China questions US interest in signing UN convention on seas
China has questioned US' interest in signing a UN convention on maritime law, terming it as an attempt by Washington to find a legal framework to interfere in South China Sea (SCS) region where Beijing is locked up in maritime dispute with host of nations.
As US Senate deliberated to join the UN Convention on Law of Seas endorsed by 160 countries and EU, which Washington avoided all along, Chinese state-run Xinhua commentary questioned its timing saying it exposed "selfish intentions" of America to get involved in SCS disputes.
"As US turns its national security focus toward the Asia-Pacific region, its willingness to join the convention is a means to find a legal framework to interfere with issues in SCS and elsewhere, as well as maximise its strategic interests in political, economic and military fields around the world," it said.
It also attacked the comments by John Kerry, Chairman of the US Senate Committee on Foreign Relations during a hearing on the convention that China and other countries are "staking out illegal claims in the SCS and elsewhere."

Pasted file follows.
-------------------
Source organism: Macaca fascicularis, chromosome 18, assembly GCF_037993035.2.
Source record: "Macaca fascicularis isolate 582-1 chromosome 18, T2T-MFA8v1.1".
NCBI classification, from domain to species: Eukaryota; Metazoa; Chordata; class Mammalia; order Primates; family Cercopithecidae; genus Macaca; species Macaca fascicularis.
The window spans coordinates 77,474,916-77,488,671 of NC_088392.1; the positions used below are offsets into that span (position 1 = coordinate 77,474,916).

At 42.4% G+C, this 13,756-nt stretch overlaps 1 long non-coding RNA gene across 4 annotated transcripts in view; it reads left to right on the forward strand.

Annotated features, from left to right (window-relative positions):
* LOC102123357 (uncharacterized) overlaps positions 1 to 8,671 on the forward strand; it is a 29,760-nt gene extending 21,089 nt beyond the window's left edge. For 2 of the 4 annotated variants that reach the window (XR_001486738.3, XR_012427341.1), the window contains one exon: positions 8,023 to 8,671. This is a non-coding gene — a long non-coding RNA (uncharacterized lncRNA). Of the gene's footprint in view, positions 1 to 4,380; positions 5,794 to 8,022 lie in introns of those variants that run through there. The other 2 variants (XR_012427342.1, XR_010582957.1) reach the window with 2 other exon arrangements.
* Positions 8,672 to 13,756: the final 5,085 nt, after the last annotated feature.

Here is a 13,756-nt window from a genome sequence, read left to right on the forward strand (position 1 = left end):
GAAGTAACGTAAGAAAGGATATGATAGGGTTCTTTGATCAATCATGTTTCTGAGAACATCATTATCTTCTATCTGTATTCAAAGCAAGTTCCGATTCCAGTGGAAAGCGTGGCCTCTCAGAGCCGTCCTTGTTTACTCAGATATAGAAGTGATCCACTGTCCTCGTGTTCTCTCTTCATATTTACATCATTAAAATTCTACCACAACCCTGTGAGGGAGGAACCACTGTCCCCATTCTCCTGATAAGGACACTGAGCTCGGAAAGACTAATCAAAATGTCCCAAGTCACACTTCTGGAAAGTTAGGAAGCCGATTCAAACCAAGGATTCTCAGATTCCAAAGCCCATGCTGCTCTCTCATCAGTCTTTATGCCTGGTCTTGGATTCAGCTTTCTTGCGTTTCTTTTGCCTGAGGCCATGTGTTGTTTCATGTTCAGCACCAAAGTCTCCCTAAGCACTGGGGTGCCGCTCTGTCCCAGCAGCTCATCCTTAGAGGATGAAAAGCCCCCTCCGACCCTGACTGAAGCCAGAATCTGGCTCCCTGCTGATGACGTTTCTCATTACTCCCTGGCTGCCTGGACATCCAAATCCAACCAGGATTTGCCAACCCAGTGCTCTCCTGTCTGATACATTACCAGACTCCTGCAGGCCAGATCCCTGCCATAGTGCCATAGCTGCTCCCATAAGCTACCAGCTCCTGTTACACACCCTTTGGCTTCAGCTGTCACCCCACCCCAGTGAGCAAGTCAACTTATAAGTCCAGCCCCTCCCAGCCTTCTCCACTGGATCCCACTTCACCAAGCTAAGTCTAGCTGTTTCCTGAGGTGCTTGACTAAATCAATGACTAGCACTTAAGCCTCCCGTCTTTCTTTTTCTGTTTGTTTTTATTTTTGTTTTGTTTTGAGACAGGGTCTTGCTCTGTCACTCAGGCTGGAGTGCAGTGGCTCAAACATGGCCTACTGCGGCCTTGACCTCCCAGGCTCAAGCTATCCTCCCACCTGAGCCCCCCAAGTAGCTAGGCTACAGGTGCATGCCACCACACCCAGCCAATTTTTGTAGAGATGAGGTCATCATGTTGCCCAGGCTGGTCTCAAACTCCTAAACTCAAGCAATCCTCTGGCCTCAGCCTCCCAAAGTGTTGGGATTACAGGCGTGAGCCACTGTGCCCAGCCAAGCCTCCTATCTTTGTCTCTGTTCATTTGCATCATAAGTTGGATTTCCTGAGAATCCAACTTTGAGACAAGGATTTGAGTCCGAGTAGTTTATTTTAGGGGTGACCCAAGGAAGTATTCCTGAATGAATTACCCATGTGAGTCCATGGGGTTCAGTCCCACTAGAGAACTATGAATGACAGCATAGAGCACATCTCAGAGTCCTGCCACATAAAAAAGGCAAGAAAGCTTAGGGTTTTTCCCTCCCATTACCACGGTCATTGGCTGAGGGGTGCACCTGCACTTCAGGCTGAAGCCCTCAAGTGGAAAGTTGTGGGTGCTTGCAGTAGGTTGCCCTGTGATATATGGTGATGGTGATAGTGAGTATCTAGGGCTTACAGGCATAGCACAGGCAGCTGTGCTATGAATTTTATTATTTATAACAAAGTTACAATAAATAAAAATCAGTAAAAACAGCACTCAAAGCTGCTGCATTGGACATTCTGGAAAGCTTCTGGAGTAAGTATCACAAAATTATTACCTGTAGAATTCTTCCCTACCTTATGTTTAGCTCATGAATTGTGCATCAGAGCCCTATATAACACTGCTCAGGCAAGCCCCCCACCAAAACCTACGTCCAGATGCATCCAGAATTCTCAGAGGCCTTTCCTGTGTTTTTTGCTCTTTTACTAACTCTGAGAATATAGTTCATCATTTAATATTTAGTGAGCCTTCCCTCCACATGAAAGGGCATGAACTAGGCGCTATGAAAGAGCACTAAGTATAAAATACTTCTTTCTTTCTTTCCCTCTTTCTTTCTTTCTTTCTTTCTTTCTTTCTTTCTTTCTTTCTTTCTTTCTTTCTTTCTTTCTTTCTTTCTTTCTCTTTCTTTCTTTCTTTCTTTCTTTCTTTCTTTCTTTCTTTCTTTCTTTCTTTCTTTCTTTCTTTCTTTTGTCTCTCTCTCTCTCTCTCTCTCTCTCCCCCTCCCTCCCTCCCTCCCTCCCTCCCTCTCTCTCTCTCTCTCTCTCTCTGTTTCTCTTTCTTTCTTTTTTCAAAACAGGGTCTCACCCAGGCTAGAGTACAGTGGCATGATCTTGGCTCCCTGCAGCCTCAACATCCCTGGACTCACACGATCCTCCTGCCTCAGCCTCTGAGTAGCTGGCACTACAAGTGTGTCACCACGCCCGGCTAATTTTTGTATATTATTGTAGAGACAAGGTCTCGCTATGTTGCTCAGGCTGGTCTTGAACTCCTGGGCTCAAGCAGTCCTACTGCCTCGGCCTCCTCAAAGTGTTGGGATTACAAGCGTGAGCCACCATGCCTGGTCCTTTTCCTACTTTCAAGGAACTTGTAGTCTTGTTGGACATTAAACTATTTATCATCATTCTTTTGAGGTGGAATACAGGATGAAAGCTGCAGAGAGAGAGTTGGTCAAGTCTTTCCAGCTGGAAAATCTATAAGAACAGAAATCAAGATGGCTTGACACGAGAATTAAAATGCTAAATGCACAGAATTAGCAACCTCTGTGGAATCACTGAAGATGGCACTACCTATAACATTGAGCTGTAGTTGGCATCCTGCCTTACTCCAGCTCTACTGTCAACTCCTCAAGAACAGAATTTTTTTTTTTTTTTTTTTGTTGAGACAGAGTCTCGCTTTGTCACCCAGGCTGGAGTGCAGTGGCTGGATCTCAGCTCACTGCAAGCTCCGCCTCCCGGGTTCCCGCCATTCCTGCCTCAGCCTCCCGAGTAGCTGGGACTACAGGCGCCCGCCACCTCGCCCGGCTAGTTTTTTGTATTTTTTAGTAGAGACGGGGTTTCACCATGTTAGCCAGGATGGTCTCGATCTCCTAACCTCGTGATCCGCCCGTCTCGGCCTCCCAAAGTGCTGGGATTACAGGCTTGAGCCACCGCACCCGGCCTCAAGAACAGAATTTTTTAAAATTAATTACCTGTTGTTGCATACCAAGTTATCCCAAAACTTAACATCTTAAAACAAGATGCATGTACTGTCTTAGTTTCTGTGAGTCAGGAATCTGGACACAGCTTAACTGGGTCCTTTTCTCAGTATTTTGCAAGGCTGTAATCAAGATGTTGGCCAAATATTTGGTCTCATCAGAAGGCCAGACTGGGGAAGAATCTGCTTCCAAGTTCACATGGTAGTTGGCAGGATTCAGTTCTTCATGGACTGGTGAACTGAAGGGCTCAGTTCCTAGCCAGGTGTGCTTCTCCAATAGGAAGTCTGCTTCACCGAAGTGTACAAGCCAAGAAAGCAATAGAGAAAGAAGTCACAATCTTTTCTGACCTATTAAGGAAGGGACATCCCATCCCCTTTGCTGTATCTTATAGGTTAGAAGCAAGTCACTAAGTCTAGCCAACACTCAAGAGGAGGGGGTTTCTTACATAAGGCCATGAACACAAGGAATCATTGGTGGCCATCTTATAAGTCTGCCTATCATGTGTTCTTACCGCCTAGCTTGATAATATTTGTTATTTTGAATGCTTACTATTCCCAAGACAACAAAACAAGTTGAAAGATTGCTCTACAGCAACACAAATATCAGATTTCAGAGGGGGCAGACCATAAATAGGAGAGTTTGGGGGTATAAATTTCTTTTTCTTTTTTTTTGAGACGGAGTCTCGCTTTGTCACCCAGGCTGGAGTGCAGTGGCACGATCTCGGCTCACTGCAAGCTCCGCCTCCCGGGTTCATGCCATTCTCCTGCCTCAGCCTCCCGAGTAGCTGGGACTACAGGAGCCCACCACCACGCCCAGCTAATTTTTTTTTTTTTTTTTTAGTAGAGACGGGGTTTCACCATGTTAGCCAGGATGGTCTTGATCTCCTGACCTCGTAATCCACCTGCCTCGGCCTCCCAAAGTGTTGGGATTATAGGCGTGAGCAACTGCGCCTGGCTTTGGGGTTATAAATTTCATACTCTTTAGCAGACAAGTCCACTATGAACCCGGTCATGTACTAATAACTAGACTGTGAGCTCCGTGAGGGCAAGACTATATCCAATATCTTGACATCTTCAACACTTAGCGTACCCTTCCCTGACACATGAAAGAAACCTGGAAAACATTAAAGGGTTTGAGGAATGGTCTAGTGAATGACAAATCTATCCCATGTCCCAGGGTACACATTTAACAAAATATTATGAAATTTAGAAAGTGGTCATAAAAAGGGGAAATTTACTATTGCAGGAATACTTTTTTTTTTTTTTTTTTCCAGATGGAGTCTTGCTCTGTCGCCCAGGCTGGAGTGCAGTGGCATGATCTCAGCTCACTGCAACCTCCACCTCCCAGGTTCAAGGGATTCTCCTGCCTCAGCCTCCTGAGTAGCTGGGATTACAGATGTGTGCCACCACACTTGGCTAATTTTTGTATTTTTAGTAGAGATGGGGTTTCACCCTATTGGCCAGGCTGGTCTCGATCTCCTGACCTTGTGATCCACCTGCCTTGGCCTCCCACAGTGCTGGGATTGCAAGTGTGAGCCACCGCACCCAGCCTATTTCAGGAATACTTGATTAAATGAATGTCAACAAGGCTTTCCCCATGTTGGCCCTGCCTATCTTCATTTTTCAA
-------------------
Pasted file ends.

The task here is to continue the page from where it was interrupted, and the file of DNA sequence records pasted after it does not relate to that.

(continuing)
Kerry said that becoming a party to the treaty would provide an immediate boost to US credibility "as we push back against excessive maritime claims and illegal restrictions on our warships or commercial vessels."
The reason why US once refused to sign the treaty is that the treaty's provisions will limit the free navigational rights of US warships in other countries' exclusive economic zones.
However, the US attitude toward the convention is now changing, the commentary said.
It quoted Zhang Haiwen, deputy director of the China Institute for Marine Affairs under the State Oceanic Administration as saying that US has realised the disadvantages of not signing the convention, which impaired its role as a leader in global maritime issues.
Zhang said the convention is the fruit of over a decade of international negotiations and the product of the balance of different interests.
It provides fundamental and principled provisions for maritime activities for the whole of mankind.
"But the convention itself cannot solve territorial disputes," Zhang referring to attempts by Philippines to take its dispute over an island with China in SCS to UN invoking provisions of the convention.
Besides Philippines, China has disputes over islands in SCS with Malaysia, Vietnam, Brunei and Taiwan.
Zhang said China's territorial claims over some islands and shoals in the South China Sea have sufficient historical evidence and legal bases, and have been recognised by the international community over a long period of time.
"It is dangerous that some US politicians are expanding US claims and raising its degree of interference. This will aggravate regional tensions and is not conducive to resolving issues," the commentary said.